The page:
Commercial & Company Law
Business Structures & Transfers
Contracts, Leases & Agreements
Buying or selling your home or commercial property is one of the largest transactions you will undertake. To ensure the complex settlement process goes smoothly, it is important to utilise the services of an experienced Adelaide conveyancer.
Scammell & Co. offer a highly qualified and knowledgeable team of professional conveyancers whose primary focus is to take the stress and worry out of transferring property ownership.
As a general law practice Scammell & Co. also have property law solicitors on hand who can (if necessary) advise on any legal issues which may arise.
Our conveyancing fees are very competitive with a standard fixed-fee for residential properties which includes attendance at the Land Titles Office and Verification of Identity (VOI) appointments.
Scammell & Co. Conveyancers will manage the following important tasks:
- Review Contract and Form 1 documentation
- Conduct Certificate of Title searches
- Conduct searches of government departments and local authorities
- Provide advice on the effect of the contract
- Prepare and certifiy legal documents
- Conduct mandatory VOI appointments
- Stamp required documents
- Calculate adjustments of rates and taxes
- Prepare settlement statements
- Liaise with mortgagors and financiers; and
- Attend settlement at the Land Titles Office or manage electronic settlement via PEXA.
A Scammell & Co. conveyancor can assist with:
- Residential houses, units, apartments and townhouses
- Vacant land
- Title updates
- Registering, changing or removing an easement
- Commercial property
Contact us today for an obligation-free quote.
Click on the questions below to reveal the answer:
What is conveyancing?
What does a conveyancer do?
When do I need a conveyancer?
Who do I need to notify of my conveyancer?
You will also need to inform your lender/mortgage broker as they will be liaising with your conveyancer in the lead-up to and at settlement.
What are searches?
Searches detail all information in relation to the land that the purchaser needs to know about — including whether or not it is heritage listed, if there are Environmental Protection Authority orders, a highway acquisition order or any council approvals on the land.
Searches also include any court orders or charges over the land that would need to be discharged before the land can change hands. Searches also disclose local council rates and taxes so the purchaser is aware of all ongoing fees associated with the land once they take ownership.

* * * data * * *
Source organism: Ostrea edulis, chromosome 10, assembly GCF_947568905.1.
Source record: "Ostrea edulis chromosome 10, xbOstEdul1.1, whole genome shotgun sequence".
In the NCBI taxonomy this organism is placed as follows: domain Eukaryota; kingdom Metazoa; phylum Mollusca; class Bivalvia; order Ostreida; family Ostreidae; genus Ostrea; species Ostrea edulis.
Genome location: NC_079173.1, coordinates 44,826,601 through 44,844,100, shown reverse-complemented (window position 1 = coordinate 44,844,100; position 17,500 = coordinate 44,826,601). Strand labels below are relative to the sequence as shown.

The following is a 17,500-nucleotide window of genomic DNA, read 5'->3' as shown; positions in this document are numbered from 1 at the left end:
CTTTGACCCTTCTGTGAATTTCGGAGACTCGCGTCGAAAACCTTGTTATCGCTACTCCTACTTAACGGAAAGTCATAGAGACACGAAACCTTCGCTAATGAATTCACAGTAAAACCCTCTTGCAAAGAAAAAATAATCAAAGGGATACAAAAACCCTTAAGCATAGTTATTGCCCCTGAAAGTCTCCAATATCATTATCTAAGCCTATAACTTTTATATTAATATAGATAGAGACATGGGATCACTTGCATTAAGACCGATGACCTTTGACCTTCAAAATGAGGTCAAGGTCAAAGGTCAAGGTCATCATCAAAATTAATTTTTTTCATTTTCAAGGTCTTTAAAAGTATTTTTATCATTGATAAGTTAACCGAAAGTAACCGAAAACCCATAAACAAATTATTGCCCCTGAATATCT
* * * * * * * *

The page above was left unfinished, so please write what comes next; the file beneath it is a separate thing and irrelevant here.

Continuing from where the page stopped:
Do I need searches when purchasing a property?
What is VOI?
What happens if my loan is not ready at settlement?
If you fail to meet this date the vendor is within their rights to charge default interest – from the proposed date of settlement to when it actually settles.
It is important to seek advice from your mortgage broker or lender before you sign a contract. They will advise you of the time needed to secure finance approval. If extra time is required it can be factored into the contract (finance clause). If after signing a contract extra time is required, you will need to approach the real estate agent to request an extension (known as an addendum) to the date of finance or settlement. The addendum will need to be signed by all interested parties.
Do I need to pay stamp duty and when is it payable?
What is Electronic Conveyancing?
* Conditions apply.
Do I need to attend settlement?
When do I get the keys to my house?
What is the difference between property ownership as joint tenants versus tenants-in-common
You cannot, in your Will, leave your share of the property to anyone else.
If you and your spouse/partner have purchased a property as tenants-in-common then your share in the property is held separately and, after your death, your specific share forms part of your estate and is distributed in accordance with your Will. If you do not leave a Will then your estate, including your share in the property, is distributed in accordance with the laws of intestacy.
What is my right to cool off?
I have purchased a house prior to auction and the selling agent has asked me to waive my cooling-off rights. What should I do?
I have sold my house and it looks like the purchaser will not be able to settle on the agreed settlement date. What should I do?
I have recently separated from my spouse and we have agreed that ownership of the matrimonial home will be transferred to me. What should be my next step?
Separated parties are often not fully aware of their rights and entitlements following a separation. They should therefore seek advice and formalise in writing any agreement reached for the division of assets.
Formal property settlement agreements can also avoid payment of stamp duty on your spouse’s share of the house, saving thousands of dollars. Scammell & Co. have family law solicitors who can help you.
What is a Section 7 Statement?
What is a Special Condition?
What is the insurance risk on sale of a property?
What are Stamp Duty and registration fees?
- Stamp duty.
- Registration fees.
Both are charged on sliding scales which increase according to the value of the property. These payments are normally made by the Purchaser (but the government reserves the right to collect from both Vendor and Purchaser). As a rough guide you should allow 5% of the purchase price for these fees.
Does Goods and Service Tax (GST) apply?
Scammell & Co.’s solicitors can advise you whether GST applies to your transfer. It is usually 10% of the purchase price.